Oliver Hartwich wants to see a local government finance system that rewards councils that go for growth and punish those that inhibit development

Oliver Hartwich wants to see a local government finance system that rewards councils that go for growth and punish those that inhibit development
Is there a better way to fund local government?

By Oliver Hartwich*

There can be little doubt that New Zealand house prices, particularly in Auckland, have reached eye-watering heights.

This week it was reported that capital valuations in Auckland have risen 33 percent over the past three years.

Aucklanders already under pressure from lack of affordable housing must now worry that council rates, which are based on valuations, will also climb sky-high.

Such fears are unfounded, as Auckland Mayor Len Brown was quick to reassure ratepayers. His promise to restrict rate rises to just 2.5 percent may be ambitious but achievable.

However, this points to a common misunderstanding about the way the rates system works.

And it also shows what is wrong with relying on rates to fund local government.

The public often believes that rates are directly linked to property prices so that when houses prices rise the council increases its budget. That is only partly true: your share of the total ratings bill depends on your property’s value relative to other properties.

But total rates revenue is determined by the council in advance and then broken down to ratepayers according to the values of their properties.

What sounds like a technicality has implications for a council’s behaviour.

Because the total rates revenue is set independently of property prices or indeed the number of ratepayers, let alone figures relating to business activity, residential growth or income generated, councils do not have any financial incentives to pay attention to any of these matters. The budget will not be much affected regardless of whether the city is doing well.

The current local government finance system might in fact incentivise a council against development.

Extra residential or business development typically costs councils money as they have to provide additional infrastructure and services to make it happen.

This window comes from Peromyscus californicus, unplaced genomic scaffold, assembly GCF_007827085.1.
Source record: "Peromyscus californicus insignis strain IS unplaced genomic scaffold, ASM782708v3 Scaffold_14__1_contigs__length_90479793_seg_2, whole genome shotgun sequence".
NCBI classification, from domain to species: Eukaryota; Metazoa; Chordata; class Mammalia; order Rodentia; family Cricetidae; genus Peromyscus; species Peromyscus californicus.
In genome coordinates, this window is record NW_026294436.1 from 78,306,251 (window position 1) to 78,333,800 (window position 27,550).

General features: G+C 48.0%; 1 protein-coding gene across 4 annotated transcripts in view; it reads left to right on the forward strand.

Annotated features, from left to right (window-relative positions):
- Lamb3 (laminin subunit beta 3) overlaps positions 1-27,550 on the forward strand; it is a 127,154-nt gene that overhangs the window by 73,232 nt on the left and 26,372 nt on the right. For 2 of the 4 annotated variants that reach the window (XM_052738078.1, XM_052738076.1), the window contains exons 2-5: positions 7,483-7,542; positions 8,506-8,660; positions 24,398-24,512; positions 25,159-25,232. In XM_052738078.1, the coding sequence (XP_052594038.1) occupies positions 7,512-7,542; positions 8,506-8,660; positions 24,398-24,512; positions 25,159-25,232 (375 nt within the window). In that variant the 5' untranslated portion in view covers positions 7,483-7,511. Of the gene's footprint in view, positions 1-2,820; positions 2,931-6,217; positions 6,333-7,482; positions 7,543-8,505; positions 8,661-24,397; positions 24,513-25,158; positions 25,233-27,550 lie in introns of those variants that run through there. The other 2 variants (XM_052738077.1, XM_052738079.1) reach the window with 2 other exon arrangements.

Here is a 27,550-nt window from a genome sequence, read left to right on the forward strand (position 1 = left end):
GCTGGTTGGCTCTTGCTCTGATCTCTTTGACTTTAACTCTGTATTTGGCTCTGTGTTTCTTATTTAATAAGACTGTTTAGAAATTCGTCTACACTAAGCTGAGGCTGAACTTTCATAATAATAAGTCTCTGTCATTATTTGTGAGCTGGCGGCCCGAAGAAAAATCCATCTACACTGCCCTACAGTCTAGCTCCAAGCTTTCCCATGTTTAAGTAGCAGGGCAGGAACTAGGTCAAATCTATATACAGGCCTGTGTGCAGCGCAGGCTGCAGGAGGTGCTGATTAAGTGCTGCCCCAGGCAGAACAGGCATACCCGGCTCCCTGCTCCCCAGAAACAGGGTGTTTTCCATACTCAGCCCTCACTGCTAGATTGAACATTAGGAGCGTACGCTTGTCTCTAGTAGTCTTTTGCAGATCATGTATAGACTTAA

Meanwhile, the benefits for councils are at best indirect and at worst non-existent.

Although there is no direct link between house prices and total rates revenue, higher house prices do make it easier for councils to justify overall rates increases. At least fast rising property prices make rates appear smaller in relation.

In this way, there is no good reason for councils to care for housing affordability.

To correct for this situation, what would be needed is a local government finance system that rewards councils that go for growth and punish those that inhibit development.

Our current rates system achieves the opposite – and that is what is wrong with rates.

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*Dr Oliver Hartwich is the executive director of the New Zealand Initiative

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Very well spoken.
Perhaphs rate increases could be linked to the increase in dwellings.
1% increase in the number of dwellings then the council cannot increase rates by more than 1%.
Just a thought tp back up your good article.
 

Stop importing people!!!! We have to have the how much growth is enough conversation, from the world's point of view we have definitely overshot the mark, why oh why does NZ want to contribute to more of the same.

Population growth at the territorial authority level is also driven by internal migration and NZ citizens returning home. Can't turn those spigots off.

What about the question, "what is wrong with the council?" Please keep your answers limited to one A4 page.

Got it down to an A5 page - had to leave some detail out, sorry.

....another one that thinks growth will solve everything.  So yesterday.

Don't confuse demographic growth and economic growth. Don't forget that 18 of NZ's 68 territorial districts have experienced population declines over the last five years even as the Auckland-Hamilton corridor and Greater Christchurch have grown comparatively rapidly.
 
Councils in growing areas have to deal with growth whether they want to or not. The question is how.

DOES, Oliver, not "might" incentivise councils against development.
 
A quick summary of many of the things I have been saying here for the last few years:
 
1. Councils are institutions that provide public goods to their communtiies but they are not the communities themselves. What is good for a council is not necessarily good for their community.